The Concentrated Strength of Patience
“Patience is not passive; on the contrary, it is active; it is concentrated strength.” – Edward G. Bulwer-Lytton
As a child walking to school, I irritated my fellow walkers with my quick pace and stubborn refusal to walk at a normal speed. As a young adult I could barely contain my displeasure with slow walkers, slow talkers, slow-moving cashiers, hesitant drivers, etc. Wherever I went, I was surround by the slow-moving masses who were impeding my progress.
My mild-mannered grandmother was prone to smile at me and say just one word, “patience.” That usually resulted in an impatient sigh from me. Some learn patience as part of the natural process of maturation. Others have lessons in patience forced on them by life circumstances. For me that circumstance is multiple sclerosis (MS).
It makes me smile now, to think how annoyed I used to be with the slow-movers of the world. Perhaps it is karma at work that I have joined their ranks.
There are always more chores, more errands, more reasons to rush through our days. We are multi-tasking to such an extent that we often neglect the present moment.
Shopping while texting. Driving while phoning. Watching a movie while playing a game on a hand-held. Networking online while visiting with actual living human beings. The impulse is to move on at the expense of the here and now.
I take a more relaxed view of life these days. I take time to see the people around me — really see them. I notice the scenery and appreciate my surroundings. I am in the moment rather than thinking about my next chore, or trying to accomplish two or three tasks at the same time while giving my full attention to none of them.
So much can escape our notice in the daily flurry of activity. Many of our fondest memories come from those moments we least expected… if we are willing to pay attention and alter our pace to fit the moment, not the other way around.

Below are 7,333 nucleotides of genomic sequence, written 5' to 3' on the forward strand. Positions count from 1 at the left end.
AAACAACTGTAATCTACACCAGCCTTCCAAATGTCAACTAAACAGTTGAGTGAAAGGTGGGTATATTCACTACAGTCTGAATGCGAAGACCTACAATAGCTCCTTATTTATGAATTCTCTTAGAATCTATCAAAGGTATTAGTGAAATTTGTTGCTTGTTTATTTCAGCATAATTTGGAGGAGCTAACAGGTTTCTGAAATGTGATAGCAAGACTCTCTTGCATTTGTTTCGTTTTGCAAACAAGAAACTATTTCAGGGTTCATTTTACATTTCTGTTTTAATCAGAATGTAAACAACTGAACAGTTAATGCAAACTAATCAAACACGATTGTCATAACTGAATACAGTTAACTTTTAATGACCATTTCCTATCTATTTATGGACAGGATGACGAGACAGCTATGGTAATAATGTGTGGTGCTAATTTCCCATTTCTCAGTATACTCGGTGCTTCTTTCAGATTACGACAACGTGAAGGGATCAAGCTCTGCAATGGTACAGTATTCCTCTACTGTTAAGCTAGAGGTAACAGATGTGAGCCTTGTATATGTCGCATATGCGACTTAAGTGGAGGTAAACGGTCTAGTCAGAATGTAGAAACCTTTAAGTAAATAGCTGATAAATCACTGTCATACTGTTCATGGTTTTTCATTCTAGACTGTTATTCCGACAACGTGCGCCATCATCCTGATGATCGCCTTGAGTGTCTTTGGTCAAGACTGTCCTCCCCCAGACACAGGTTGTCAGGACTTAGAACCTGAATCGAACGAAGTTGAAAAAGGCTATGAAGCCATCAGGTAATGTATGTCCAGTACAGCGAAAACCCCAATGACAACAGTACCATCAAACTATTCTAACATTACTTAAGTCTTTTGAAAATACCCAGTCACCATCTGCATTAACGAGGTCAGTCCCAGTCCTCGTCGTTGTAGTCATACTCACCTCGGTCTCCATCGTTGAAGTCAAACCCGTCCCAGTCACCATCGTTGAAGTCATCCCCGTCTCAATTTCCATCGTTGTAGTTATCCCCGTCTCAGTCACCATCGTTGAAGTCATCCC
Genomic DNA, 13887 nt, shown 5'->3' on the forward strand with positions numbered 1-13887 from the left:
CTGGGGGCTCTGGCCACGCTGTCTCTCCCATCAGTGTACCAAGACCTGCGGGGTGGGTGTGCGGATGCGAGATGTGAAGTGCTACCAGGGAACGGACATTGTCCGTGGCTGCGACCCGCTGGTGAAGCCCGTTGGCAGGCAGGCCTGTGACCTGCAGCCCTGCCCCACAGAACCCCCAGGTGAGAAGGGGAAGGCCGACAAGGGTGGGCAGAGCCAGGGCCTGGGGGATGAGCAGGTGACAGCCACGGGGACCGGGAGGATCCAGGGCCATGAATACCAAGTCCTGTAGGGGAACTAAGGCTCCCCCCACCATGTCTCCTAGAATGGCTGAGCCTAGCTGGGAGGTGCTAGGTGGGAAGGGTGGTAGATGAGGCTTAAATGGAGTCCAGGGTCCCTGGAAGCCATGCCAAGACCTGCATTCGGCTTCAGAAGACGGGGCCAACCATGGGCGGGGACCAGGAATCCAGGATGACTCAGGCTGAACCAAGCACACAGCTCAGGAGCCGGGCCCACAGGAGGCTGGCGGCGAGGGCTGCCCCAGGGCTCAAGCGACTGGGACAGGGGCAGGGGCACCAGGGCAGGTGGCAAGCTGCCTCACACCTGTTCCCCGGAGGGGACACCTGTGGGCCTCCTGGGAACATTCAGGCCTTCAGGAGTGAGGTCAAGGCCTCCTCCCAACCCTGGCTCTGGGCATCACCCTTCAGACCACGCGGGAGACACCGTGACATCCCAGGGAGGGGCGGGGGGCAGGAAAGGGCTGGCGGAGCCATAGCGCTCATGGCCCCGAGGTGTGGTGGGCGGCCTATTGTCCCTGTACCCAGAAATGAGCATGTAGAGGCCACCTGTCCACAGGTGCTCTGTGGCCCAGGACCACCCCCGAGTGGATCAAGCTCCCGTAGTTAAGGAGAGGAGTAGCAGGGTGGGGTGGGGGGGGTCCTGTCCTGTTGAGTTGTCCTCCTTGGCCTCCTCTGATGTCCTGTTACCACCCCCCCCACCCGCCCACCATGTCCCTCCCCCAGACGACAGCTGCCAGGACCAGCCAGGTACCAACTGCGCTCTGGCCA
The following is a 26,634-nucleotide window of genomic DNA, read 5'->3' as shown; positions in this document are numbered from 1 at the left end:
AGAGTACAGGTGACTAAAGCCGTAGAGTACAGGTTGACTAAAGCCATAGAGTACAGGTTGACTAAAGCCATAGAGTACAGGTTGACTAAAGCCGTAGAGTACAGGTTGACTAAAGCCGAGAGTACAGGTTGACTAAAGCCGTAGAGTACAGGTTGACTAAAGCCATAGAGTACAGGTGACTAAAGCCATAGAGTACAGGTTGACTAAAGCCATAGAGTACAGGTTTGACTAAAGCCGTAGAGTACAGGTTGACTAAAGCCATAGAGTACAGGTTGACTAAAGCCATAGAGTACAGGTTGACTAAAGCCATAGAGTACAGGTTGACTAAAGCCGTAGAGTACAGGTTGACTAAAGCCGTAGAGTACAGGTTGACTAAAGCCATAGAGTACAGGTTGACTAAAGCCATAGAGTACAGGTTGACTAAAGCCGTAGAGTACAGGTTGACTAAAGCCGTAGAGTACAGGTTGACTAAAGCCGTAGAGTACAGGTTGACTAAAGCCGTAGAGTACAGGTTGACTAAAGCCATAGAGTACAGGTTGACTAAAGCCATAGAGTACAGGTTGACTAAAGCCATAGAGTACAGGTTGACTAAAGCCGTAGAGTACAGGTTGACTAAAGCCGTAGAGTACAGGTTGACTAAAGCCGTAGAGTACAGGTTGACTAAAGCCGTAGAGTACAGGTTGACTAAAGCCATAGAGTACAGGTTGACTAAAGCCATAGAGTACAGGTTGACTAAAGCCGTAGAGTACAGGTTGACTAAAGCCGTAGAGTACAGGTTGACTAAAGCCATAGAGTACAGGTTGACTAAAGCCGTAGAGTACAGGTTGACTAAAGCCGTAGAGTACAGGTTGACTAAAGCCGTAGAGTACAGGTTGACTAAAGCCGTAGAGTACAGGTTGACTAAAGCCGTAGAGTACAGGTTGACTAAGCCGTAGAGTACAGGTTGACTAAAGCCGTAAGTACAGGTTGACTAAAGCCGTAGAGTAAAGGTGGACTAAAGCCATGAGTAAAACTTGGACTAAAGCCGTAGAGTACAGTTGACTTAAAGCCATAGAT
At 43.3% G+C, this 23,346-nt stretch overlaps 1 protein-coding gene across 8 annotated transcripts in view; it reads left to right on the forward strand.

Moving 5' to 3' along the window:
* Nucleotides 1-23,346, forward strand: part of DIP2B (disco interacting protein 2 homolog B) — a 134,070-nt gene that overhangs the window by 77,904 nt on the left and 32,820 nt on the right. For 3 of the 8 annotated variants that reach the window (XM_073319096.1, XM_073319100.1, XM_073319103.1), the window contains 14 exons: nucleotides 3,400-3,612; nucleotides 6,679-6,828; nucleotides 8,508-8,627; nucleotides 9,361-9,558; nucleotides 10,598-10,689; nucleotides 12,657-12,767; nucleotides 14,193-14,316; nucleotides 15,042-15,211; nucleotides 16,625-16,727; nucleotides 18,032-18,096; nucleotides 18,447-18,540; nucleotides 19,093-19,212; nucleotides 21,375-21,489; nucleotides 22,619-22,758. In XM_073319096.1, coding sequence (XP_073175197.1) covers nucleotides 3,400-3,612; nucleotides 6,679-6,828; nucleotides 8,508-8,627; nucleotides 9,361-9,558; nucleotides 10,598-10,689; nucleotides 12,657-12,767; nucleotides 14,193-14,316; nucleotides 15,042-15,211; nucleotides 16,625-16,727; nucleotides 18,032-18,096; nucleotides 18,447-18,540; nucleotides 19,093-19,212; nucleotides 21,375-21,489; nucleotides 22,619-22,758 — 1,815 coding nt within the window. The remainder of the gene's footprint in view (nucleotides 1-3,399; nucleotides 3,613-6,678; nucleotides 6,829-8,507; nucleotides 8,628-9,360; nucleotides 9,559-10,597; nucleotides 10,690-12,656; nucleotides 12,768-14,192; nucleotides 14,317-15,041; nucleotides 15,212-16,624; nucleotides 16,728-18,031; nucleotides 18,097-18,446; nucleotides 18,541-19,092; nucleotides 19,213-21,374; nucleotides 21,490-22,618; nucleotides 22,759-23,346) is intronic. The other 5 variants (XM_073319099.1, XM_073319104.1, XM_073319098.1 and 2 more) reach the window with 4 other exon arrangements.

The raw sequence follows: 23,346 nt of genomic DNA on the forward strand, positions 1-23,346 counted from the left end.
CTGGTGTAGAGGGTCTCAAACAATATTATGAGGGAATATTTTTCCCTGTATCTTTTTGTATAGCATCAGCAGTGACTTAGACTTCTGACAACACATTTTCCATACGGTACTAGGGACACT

Marc Lesser, author of Less: Accomplishing More By Doing Less, writes that 50 percent of Americans say they are busier this year than last; and only 20 percent of U.S. families say they have regular sit-down dinner with their families, as opposed to 60 percent 20 years ago.
Do those statistics have anything to do with patience? It is more likely a mix of many factors, but patience is most certainly one part of the equation. We’re moving in the wrong direction.
There is something to be said for slowing down. It takes practice to recognize what things we can let go, and what moments we should savor. With patience comes an awareness and appreciation of life as it unfolds.
Patience is an acquired skill, one I have not fully mastered, but I am grateful to be on the journey.
Read Mr. Lesser’s thought-provoking article and ask yourself the question: What If You Had More Time?
Writer Ann Pietrangelo embraces the concept of personal responsibility for health and wellness. As a person living with multiple sclerosis, she combines a healthy lifestyle and education with modern medicine, and seeks to provide information and support to others. She is a regular contributor to Care2 Causes. Follow on Twitter @AnnPietrangelo
Image from PhotoXpress.com